For most college students a summer job is a time to get away from it all, have some fun, meet new people and earn some money at the same time. I was pleased to see a notice on the bulletin board in the Student Union of the University of Oklahoma, Norman, Oklahoma, near the end of the spring semester in 1964. Student counselors needed, it read. Be a counselor at our summer camp in the beautiful Arbuckle Mountains. Train the young, enrich your life. I didn’t see the name of the camp.
I signed up and a man named Cliff called and asked me to meet him the next Sunday to find out more about the camp. When I showed up in the Student Union lobby there was a young man from Nigeria also waiting to meet Cliff. I didn’t get his name. I was surprised there were just two of us for what seemed like a good opportunity.
“Boys, are you ready for a short trip to see our campsite?” Cliff asked. He was middle-aged and rather stocky. He wore casual clothes and spoke with a southern accent.
I sat in the back seat. During the hour-long trip Cliff asked where we were from, what we were studying, and other sundry details. He wanted to know which religion we followed and upon learning that I was a Hindu and the Nigerian belonged to a local indigenous congregation, Cliff said the camp would be enriched by having people of various backgrounds.
“It will expand our students’ cultural tolerance,” he said.
Arriving from India a year earlier, I thought it would be a good experience for me too to speak with American youth and get to know a bit more about their culture. During the first year I had mainly interacted with other Indians on the campus.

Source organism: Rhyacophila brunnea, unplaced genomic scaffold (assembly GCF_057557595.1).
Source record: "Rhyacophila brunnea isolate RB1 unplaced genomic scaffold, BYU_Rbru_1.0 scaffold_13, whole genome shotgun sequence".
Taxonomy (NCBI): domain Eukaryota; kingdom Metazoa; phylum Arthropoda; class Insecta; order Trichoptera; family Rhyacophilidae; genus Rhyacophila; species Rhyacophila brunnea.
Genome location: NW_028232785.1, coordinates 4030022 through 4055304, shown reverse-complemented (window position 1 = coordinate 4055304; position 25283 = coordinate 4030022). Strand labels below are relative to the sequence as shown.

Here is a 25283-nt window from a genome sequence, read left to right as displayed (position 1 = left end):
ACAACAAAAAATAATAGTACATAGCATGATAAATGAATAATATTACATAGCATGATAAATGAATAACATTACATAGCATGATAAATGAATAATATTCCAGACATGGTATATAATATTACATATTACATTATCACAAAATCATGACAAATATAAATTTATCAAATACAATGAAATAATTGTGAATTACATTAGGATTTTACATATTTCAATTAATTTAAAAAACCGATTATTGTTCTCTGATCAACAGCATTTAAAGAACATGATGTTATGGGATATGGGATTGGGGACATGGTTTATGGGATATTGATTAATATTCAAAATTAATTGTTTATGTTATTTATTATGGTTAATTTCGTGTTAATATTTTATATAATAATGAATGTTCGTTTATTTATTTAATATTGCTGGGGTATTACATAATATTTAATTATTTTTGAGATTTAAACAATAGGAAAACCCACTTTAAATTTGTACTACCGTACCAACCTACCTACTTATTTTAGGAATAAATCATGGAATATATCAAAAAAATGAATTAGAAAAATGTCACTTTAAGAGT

The ride was pleasant. It was sunny and relatively mild — spring, not yet summer.
The campsite had several cabins for the campers, surrounded by lush trees. Young boys, all teenagers, were expected to sign up for a week-long session or longer. They would stay in assigned cabins. According to Cliff the camp offered many activities geared towards team building and leadership training.
“Our campers build character,” Cliff continued as he was showing us around. “They participate in games, sing-a longs and sometimes campfire meetings. But the important time for them is in the evening. We don’t teach them religion as such, but tell them stories they can learn from. This is where both of you can provide diversity.”
I was told by my relatives before leaving India that I must be a good ambassador for India. I didn’t think I was well-versed in all aspects of the Hinduism, but I knew a few anecdotes about Rama, Krishna and Arjuna that I had heard from my grandmother.
The tour of the facility continued. The camp had a large kitchen, a bit rustic but well-equipped. Cliff said they prepared all the food on site and are committed to keeping the young boys healthy.
We had spent close to two hours at the camp. The Nigerian student and I were listening to Cliff speak and didn’t ask any questions. I was imagining how it would be to work as a youth counselor.
“So, what will we be doing?” I asked Cliff to get confirmation.
“Well, we really need a lot of help in the kitchen,” he said.
“What would we be doing in the kitchen?” I asked, slightly surprised.
“We wouldn’t ask you to cook or anything, but you both can fit for dish-washing. You can still use all the camp facilities and mix with everyone and take part in our gatherings.”
So, we weren’t brought in to be camp counselors. I didn’t know what the Nigerian student did, but I declined the offer saying I was looking into other opportunities. I had nothing against being a dishwasher. I had worked as a busboy in a restaurant a year before. It was going to be a paying job. But, I felt like a person who had been invited to spend a night at a magnificent villa with beautiful bedrooms, but ends up spending the night in the basement.
Everyone was quiet as Cliff dropped us back on the campus, and we went our separate ways.